There are older examples and other theoretical cases the monarch would be crucial in deciding.  For example, if the PM were to lose the support of their party or cabinet, then the PM would not be automatically granted a dissolution.  An election requires political camps to close ranks in order to pursue votes; calling an election would in effect be used by the PM as a means of stifling parliamentary accountability.  For example, Harold Wilson threatened to call an election in 1969 over highly controversial trade union reform, and Major did the same over rebels in his party opposed to the Maastricht Treaty.  In 1990, having performed less than expected in her party’s leadership election, Thatcher considered going on to the second round and calling a General Election if she lost.  The Queen would have had no choice but to disappoint her.

Sources:

Bogdanor, V (1997) The Monarchy and the Constitution, Oxford University Press

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The Role of the British Monarchy

June 25, 2010 2 comments

“Parliamentary monarchy fulfils a role which an elected president never can. It formally limits the politicians’ thirst for power because with it the supreme office of the state is occupied once and for all.”

— Max Weber

The monarchy is most visibly a ceremonial, representative office, but the monarch carries out real day-to-day duties too. Above all, the monarch is meant to show impartiality in all she does, not only for symbolic purposes but also to ensure she can carry out her constitutional duties to the contentment of all political actors.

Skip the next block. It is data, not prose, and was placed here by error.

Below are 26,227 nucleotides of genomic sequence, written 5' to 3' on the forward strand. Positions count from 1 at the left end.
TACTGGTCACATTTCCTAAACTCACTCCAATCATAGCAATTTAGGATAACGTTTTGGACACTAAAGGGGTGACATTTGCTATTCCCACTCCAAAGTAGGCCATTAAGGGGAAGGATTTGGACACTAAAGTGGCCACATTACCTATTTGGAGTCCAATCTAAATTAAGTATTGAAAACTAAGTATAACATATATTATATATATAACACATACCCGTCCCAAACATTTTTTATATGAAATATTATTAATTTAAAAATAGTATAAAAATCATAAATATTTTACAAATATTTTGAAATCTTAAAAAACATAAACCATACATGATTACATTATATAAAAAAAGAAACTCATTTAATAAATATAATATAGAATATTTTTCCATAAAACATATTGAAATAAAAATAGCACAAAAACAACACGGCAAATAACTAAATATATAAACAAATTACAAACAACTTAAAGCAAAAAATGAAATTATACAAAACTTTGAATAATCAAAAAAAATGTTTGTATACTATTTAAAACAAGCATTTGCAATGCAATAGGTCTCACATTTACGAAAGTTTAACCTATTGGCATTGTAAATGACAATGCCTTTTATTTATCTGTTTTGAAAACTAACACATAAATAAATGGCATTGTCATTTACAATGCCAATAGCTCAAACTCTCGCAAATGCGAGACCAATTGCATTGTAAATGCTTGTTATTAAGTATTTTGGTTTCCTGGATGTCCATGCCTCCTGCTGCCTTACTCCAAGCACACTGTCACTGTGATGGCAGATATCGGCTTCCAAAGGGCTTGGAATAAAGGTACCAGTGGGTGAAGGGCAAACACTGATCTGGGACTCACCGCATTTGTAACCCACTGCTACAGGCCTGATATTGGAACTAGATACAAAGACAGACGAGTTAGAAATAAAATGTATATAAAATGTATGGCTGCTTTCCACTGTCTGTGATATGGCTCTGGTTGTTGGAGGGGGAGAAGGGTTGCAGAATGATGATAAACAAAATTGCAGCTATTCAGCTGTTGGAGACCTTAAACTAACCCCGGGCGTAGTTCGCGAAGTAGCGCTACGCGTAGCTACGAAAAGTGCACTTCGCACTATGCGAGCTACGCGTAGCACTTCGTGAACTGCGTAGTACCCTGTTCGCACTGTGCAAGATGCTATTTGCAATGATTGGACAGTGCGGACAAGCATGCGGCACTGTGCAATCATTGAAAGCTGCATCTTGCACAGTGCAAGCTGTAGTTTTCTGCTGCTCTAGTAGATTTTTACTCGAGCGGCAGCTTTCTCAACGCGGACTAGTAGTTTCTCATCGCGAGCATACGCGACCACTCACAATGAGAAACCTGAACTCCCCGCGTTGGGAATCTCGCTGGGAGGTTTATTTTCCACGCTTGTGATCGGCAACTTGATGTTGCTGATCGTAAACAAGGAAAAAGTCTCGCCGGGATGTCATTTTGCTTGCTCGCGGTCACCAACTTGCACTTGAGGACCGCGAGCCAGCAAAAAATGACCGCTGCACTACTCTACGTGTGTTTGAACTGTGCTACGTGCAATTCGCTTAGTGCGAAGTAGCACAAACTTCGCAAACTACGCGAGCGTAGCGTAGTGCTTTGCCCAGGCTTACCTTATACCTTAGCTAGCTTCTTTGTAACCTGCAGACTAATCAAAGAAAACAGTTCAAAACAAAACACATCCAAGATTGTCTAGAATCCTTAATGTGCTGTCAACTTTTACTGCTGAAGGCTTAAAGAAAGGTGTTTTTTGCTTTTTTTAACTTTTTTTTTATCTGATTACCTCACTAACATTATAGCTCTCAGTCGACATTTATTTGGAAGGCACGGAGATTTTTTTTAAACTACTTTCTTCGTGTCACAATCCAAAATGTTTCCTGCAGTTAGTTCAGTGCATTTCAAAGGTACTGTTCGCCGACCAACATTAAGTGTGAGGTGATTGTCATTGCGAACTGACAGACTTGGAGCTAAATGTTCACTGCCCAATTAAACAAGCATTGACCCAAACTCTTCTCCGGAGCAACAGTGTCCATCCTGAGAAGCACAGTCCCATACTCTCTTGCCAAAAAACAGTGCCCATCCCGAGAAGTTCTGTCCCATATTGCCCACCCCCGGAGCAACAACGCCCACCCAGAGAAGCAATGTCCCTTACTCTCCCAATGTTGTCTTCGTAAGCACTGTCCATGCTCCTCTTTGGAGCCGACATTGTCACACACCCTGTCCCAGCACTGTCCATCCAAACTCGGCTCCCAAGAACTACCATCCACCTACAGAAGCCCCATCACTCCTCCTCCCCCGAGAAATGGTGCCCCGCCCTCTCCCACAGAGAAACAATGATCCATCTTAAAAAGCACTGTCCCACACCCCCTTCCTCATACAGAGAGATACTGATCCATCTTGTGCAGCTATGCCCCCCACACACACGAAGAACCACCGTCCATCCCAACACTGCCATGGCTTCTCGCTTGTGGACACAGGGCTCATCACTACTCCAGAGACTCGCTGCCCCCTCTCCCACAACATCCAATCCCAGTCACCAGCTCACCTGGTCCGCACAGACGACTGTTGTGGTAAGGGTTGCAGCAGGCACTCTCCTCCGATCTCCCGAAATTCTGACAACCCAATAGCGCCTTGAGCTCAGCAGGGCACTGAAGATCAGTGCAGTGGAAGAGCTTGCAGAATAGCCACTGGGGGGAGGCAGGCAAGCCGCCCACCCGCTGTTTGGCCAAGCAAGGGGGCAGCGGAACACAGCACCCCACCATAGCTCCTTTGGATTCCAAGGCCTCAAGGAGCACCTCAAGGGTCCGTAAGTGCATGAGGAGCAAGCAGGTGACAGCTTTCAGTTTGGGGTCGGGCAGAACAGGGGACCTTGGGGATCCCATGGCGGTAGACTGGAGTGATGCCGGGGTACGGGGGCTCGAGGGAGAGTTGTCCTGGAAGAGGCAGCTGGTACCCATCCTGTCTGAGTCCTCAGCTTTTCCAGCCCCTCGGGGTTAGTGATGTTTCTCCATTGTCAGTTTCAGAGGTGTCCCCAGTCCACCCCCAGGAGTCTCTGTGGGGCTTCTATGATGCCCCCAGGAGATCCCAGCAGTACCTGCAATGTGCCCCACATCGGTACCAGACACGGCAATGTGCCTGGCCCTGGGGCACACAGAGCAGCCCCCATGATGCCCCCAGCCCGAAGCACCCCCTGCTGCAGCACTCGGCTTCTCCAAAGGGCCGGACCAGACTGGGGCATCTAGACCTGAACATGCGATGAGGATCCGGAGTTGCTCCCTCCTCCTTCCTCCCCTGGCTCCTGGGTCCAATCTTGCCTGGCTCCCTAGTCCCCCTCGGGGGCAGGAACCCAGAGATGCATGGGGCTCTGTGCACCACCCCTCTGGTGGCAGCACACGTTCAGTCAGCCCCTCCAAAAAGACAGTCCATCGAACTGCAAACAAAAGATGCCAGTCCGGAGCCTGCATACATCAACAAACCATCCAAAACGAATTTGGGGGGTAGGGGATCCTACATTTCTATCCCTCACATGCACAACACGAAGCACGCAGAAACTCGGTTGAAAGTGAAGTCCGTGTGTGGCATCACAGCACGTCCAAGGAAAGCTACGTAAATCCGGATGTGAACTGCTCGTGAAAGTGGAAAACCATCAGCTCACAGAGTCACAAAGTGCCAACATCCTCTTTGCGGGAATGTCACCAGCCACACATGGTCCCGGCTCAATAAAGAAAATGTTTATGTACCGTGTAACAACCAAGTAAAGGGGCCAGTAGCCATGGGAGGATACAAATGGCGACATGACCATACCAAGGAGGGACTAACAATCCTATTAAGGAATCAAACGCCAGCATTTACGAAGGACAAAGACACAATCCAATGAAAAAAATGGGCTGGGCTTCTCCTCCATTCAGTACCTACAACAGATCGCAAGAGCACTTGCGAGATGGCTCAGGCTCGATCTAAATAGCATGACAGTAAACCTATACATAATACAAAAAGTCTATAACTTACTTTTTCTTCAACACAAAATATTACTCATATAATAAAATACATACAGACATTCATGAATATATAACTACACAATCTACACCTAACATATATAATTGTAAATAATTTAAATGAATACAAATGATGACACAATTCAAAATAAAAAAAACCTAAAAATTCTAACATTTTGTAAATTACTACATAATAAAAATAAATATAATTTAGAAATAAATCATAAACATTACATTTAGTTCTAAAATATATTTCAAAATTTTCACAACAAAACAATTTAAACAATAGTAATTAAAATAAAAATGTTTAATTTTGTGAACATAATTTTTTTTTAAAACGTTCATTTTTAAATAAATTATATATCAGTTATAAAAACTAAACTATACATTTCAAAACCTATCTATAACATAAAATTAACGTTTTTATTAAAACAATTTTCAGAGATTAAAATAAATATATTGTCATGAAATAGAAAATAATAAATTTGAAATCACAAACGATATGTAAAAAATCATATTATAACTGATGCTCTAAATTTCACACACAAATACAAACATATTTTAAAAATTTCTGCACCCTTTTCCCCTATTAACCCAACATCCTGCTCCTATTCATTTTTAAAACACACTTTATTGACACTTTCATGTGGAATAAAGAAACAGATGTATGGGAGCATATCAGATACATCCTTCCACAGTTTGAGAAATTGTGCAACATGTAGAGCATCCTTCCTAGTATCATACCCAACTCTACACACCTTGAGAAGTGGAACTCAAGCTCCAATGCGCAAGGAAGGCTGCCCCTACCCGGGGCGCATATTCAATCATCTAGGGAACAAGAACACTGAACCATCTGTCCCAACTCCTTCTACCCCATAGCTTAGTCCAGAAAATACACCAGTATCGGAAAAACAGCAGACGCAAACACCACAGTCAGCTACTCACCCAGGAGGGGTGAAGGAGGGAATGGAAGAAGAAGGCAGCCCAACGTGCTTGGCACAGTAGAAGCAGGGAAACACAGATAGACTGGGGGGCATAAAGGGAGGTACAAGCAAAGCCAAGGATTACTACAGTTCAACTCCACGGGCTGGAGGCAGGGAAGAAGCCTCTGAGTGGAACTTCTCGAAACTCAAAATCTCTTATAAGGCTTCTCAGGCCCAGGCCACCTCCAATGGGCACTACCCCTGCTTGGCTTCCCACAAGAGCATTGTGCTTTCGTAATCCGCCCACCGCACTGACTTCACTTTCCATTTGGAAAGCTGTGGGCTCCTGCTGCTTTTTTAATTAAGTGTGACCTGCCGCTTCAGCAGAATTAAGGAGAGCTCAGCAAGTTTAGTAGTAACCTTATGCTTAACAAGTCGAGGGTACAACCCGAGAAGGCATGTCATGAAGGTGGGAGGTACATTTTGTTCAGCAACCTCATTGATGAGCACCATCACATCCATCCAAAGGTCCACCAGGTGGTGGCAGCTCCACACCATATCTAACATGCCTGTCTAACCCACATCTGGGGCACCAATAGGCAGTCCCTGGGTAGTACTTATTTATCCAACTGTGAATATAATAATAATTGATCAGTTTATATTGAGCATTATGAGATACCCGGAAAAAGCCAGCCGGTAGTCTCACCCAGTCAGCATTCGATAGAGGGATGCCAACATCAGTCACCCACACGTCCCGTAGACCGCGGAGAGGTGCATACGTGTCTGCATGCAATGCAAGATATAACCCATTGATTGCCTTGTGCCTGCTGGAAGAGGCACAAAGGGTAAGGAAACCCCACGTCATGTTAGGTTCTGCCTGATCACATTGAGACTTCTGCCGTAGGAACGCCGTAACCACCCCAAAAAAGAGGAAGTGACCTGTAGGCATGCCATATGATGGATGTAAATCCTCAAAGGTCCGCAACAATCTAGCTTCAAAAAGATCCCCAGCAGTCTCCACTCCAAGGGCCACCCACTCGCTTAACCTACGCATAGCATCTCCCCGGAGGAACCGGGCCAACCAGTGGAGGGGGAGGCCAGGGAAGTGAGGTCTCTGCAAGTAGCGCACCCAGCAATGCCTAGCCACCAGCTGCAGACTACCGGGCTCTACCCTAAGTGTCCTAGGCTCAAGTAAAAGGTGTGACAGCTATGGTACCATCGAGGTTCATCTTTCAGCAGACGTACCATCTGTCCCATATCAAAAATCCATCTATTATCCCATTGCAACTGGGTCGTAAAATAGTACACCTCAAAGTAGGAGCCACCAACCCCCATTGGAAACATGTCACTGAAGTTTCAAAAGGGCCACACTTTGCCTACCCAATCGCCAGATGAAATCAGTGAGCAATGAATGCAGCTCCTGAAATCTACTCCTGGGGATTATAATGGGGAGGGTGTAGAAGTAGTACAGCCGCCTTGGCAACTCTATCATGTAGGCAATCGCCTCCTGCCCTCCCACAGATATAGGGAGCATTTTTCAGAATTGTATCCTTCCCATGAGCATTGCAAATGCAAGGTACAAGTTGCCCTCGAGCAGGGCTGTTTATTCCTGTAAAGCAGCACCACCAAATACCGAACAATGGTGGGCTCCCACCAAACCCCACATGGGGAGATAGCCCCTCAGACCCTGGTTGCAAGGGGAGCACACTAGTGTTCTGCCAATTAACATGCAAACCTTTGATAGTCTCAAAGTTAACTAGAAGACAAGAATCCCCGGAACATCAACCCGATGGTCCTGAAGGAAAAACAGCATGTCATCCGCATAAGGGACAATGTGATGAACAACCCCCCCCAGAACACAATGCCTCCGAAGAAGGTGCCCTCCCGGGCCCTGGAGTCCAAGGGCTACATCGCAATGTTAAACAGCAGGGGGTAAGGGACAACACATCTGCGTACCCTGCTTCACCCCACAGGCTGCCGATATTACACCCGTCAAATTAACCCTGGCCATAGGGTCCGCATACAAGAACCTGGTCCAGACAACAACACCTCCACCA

To borrow some of Walter Bagehot’s terminology, the British constitution is divided into ‘dignified’ and ‘efficient’ elements.  The efficient side makes and enforces the decisions that affect the lives of the governed, that is, the Commons and the Executive.  The dignified side expresses national identity and imparts the symbols of authority onto the efficient side.  This can be enormously beneficial to, say, a reforming, radical government, as to cloak itself in the dignified element can help to reconcile some to its aims and to render legitimacy to its policies.

It would not be appropriate for the monarch to get involved in the ‘efficient’ element as it would not be tolerated and fly in the face of democratic principles. The monarch would cease to represent the country and start to be associated only with those whose interests it would start to promote.

The monarchy is at the heart of British identity, and it’s difficult to imagine what could ever replace it (there’s an ongoing debate in the UK right now about what ‘Britishness’ is, and thus far nobody can come up with anything much beyond the monarchy and woolly ideas about freedoms and so on).

So in the absence of anything like a revolution or a war of independence to act as Britain’s symbol and narrative, the monarch, a person, is that symbol.  This brings some distinct advantages.  A concept as a symbol can be misinterpreted or misunderstood, or disagreed with.  A person is a concrete fact.  Also, by making the ‘efficient’ element constitutionally subordinate to this symbol and making all its actions done in the name of the monarch, it serves to humanise power.

In the absence of a major historical, nation-forming event, Britain’s symbol is a person. This carries with it some distinct advantages. It’s much easier to have allegiance to a person than a concept. It also humanises power by stressing that political power is subordinate to the national symbol, and all government actions are done in that symbol’s name.

Electing the Head of State would not change the role much from what the monarch does already (assuming Britain would remain a parliamentary state, not presidential), and those who complain about the dinners, receptions, visits and openings that the monarch has to attend fail to explain what a President would do differently.